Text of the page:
Authorities say several years later, the alarm system in the home went off on September 5, 2013. The security company called the residence and the person who answered the phone could not provide a password. Police were sent to the property and found the intruder gone. The security company provided a recording of the phone conversation and the family identified the voice as belonging to Coffey.
Later, in October of 2013, the family reported to law enforcement that numerous checks had been drawn from the household’s bank account and that they were forged and cashed. The amount of the checks ranged from $28 to $25,000. The total amount of the 44 checks that were forged and cashed was $229,892.58. One month later, police executed a search warrant at Coffey’s home, found checks belonging to the family that was victimized, and Coffey was arrested.
District Attorney Ryan says this case should serve as a reminder to senior citizens and to family members about the importance of regularly checking bank statements and other financial documents. Before assuming the position as District Attorney, Ryan served as Chief of the Middlesex District Attorney’s Office’s Elder and Disabled Unit, where she prosecuted a myriad of crimes involving financial abuse and physical abuse of the most vulnerable victims. In that role, Ryan collaborated with business and community leaders to conduct risk assessments and develop prevention plans for elders and disabled citizens. Ryan continues to host seminars in community settings to provide advice to residents about how to protect themselves. Some information provided at these forums by Ryan includes reminding people that, “If it’s too good to be true, it probably is.”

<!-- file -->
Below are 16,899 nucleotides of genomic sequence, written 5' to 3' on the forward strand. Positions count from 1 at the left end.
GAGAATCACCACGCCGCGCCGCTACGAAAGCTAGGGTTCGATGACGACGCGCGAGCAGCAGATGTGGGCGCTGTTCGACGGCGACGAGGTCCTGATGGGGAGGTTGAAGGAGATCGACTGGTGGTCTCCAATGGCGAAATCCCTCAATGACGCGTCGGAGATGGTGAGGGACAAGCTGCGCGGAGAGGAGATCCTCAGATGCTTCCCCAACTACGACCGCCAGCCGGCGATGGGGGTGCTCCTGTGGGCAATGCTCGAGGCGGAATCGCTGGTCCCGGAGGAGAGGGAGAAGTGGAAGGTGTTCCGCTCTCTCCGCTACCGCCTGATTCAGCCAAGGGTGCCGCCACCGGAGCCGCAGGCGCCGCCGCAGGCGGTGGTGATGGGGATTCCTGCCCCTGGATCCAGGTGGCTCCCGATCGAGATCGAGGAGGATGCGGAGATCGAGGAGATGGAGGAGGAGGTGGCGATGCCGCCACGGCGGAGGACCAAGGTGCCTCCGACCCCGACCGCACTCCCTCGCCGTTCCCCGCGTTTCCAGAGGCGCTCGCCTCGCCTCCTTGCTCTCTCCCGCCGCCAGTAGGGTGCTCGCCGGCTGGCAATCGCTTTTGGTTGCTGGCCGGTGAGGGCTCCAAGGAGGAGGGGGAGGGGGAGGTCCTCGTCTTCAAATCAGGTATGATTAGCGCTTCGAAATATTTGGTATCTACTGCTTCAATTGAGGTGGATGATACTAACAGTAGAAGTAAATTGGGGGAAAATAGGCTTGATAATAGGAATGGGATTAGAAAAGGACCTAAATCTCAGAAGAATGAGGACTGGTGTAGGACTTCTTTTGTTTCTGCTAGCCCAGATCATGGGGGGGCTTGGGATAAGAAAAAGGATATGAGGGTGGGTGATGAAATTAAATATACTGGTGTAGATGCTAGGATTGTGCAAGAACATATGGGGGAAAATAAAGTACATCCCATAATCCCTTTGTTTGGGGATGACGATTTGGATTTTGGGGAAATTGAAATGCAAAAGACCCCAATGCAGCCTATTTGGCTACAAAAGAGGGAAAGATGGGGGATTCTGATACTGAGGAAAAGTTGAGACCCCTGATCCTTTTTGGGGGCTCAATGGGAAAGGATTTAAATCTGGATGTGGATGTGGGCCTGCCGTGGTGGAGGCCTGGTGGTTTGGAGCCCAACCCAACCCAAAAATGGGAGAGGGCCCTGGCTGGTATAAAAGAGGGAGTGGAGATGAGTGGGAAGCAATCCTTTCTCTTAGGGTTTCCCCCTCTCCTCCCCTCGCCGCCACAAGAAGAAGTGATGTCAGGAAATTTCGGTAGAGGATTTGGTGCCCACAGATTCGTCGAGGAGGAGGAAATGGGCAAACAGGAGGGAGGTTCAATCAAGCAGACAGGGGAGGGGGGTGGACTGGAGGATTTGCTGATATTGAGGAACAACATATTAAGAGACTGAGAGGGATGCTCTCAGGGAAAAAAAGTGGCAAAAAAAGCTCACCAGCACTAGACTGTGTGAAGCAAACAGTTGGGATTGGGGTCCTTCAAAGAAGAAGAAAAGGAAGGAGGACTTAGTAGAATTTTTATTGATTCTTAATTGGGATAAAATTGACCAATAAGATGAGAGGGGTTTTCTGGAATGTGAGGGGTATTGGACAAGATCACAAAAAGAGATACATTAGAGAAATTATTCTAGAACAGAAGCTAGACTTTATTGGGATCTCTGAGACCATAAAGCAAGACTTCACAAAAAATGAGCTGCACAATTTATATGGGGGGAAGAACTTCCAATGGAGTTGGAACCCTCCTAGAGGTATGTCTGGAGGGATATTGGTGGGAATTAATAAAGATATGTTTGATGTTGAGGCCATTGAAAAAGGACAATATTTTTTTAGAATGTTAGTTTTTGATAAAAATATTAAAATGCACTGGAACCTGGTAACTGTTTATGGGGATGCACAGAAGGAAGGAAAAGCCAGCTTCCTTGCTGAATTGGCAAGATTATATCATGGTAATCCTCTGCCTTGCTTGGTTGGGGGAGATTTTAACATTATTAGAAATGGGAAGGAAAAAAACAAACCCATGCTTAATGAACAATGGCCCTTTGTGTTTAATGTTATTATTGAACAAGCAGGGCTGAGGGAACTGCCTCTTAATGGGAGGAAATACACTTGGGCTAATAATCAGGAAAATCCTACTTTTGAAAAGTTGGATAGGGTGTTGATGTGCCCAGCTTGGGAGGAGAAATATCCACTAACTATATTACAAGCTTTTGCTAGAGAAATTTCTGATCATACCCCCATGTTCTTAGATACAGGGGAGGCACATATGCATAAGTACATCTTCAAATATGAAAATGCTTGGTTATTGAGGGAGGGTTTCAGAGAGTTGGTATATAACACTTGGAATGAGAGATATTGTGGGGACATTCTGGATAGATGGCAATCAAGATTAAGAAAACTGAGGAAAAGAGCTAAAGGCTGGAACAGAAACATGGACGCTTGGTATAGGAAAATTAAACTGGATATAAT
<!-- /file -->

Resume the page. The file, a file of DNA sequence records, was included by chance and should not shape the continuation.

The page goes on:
For example, if someone offers to take over the task of paying your bills for you, make sure that person can be trusted and check financial statements regularly. In addition, be skeptical if you receive a phone call or letter claiming you will get money for providing your social security number or personal information. Ryan says the age-old safety precautions still apply in these modern times: lock your front door, never give personal information to strangers, and don’t allow people into your home even if they say they have an emergency and need to use your phone. Finally, Ryan says if you think you have been a victim of a scam, speak up, and tell someone in authority.